Iran and US on track to return to nuclear deal, says Russia

Virtual talks between parties to JCPOA produce agreement to meet in person next week

Tehran and Washington are on the right track to come back into compliance with the Iran nuclear deal but progress will not be easy, Russia has said following virtual talks.

In a positive sign, the parties have agreed to meet formally in person in Vienna on Tuesday.

The virtual meeting of the joint commission, which is based in the Austrian capital, followed a breakthrough earlier in the week in private talks on how Iran and the US could come back into full compliance with the deal on a step-by-step basis.

The commission, of which France, the UK, Germany, China, the EU and Russia are members, is responsible for monitoring implementation of the deal, known formally as the Joint Comprehensive Plan of Action (JCPOA). The virtual meeting was attended at deputy foreign minister or political director level.

The Russian ambassador in Vienna, Mikhail Ulyanov, described the meeting as businesslike. “The impression is that we are on the right track but the way ahead will not be easy and will require intensive efforts,” he said. “The stakeholders seem to be ready for that.”

He had said before the meeting that the most prudent option would be “to agree on initial and significant steps in order to create a much more favourable climate to go fast to the destination point with full implementation of the JCPOA by all sides”.

There had been significant changes in the US position, he said.

Donald Trump unilaterally pulled the US out of the deal in 2018 and increased economic sanctions on Iran in an effort to force Tehran to renegotiate the deal Washington had signed in 2015.

Iran has taken a series of retaliatory steps away from the deal, and said initially it would not talk to Washington until the US rejoined it. Behind-the-scenes talks mediated by the European powers have since become bogged down into discussions about sequencing with the Biden administration giving the impression a return to the deal was not a priority as it focused on its domestic agenda.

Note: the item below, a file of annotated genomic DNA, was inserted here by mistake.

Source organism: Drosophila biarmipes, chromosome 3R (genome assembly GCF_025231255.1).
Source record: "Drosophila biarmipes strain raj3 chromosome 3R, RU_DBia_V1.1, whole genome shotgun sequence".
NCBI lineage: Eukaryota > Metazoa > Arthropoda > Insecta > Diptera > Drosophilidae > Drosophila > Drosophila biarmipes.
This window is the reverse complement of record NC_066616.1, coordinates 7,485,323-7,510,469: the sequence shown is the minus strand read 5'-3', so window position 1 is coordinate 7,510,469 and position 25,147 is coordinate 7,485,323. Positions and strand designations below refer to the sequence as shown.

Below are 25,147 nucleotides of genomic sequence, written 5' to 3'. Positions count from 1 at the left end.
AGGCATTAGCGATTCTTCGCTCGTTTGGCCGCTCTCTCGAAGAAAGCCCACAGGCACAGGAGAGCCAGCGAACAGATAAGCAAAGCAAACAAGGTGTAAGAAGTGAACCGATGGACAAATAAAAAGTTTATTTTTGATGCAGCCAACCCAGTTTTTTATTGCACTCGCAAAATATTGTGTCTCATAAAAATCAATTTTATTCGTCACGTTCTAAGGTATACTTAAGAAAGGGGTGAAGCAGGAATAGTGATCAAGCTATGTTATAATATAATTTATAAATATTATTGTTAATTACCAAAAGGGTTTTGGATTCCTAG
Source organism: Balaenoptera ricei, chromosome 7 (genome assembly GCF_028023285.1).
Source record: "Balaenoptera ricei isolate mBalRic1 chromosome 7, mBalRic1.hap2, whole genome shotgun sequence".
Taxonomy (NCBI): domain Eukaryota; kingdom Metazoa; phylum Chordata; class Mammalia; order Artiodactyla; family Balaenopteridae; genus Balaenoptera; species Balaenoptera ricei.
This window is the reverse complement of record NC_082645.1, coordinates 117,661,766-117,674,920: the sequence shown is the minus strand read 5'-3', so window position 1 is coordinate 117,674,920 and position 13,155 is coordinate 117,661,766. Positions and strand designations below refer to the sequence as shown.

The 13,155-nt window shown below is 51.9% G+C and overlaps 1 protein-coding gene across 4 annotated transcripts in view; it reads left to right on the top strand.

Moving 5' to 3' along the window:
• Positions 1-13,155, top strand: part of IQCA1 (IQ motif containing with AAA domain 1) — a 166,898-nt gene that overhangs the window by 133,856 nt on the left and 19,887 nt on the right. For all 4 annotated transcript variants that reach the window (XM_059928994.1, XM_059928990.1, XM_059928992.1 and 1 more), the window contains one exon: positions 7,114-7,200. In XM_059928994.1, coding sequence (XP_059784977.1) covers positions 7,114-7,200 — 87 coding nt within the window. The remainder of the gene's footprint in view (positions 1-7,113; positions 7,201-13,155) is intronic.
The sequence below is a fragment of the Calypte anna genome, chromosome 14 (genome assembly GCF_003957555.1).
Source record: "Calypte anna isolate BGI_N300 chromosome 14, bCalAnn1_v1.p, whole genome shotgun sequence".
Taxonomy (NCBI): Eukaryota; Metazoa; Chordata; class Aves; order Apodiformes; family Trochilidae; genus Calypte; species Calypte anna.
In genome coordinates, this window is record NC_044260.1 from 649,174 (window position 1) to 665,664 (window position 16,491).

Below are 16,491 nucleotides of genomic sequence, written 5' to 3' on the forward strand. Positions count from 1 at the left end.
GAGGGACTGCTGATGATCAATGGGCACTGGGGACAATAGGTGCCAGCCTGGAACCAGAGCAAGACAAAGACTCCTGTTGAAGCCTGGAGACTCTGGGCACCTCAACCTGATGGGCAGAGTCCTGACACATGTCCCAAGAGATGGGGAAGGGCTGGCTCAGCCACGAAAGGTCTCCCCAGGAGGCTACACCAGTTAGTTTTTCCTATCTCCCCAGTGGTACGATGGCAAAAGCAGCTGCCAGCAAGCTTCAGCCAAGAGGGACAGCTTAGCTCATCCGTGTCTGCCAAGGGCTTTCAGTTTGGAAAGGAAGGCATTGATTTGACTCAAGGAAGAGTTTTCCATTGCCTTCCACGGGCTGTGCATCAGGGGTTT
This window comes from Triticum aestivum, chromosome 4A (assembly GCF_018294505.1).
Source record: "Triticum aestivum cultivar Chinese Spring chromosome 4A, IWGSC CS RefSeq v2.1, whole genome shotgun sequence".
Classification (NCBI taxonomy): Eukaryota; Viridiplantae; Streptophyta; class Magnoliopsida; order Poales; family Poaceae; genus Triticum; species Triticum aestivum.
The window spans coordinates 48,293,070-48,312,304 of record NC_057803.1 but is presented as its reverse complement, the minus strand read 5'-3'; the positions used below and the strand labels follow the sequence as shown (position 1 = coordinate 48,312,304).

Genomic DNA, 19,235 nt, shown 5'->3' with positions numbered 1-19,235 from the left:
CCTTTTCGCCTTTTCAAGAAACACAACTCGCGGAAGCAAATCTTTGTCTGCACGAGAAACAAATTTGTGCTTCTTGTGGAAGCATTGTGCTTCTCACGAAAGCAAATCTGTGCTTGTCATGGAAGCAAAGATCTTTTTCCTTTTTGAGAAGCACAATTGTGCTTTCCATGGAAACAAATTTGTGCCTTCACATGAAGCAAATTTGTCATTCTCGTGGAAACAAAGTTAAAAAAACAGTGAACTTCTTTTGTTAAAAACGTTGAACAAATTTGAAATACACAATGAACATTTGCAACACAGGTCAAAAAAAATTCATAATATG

A spokesman for the US State Department said the virtual meeting had been a positive step.

Iran’s deputy foreign minister, Seyed Abbas Araghchi, reiterated Tehran’s position after the meeting. He said that as soon as the US lifted sanctions and the move had been verified, Iran would stop reducing its commitments to the deal. “No talks are required for the US to return to the JCPOA … the path for the US is quite clear,” he said

The in-person meeting is likely be held at a more senior level, and Iran is certain to resist any discussion of updating or adding to the the deal.

One avenue would be for the US to lift its veto on the International Monetary Fund lending to Iran. The governor of the Central Bank of Iran (CBI), Abdolnaser Hemmati, said: “We expect the International Monetary Fund to respond to Iran’s legal request as soon as possible, without discrimination or intrusion or pressure from the United States”.

The other low-hanging fruit would be for Washington to allow banks in South Korea and elsewhere to release as much as $7bn (£5bn) in Iranian funds frozen by US sanctions.

Both approaches would be relatively easy for the US to take, and would not require the approval of Congress. Iran denies that Washington has offered it $15bn in return for reducing its uranium enrichment level from 20%.

Some observers had been hoping the US might move more quickly to lift sanctions to help the struggling reformist movement in Iran’s presidential elections in June, but for a variety of reasons the Biden administration has opted for a slower, more measured pace.

A joint poll by the Chicago Council on Global Affairs and IranPoll shows solid US and Iranian support for a nuclear deal. It found that 60% of Americans favoured US participation in a deal with Iran and 51% of Iranians approved of the JCPOA, though there is scepticism that the US will stick to its word.

This is the highest level of Iranian support for the JCPOA since May 2019. It is still much lower than in 2016 and 2017, before Washington withdrew from the accord in 2018.

Contributor

Patrick Wintour Diplomatic Editor

The GuardianTramp

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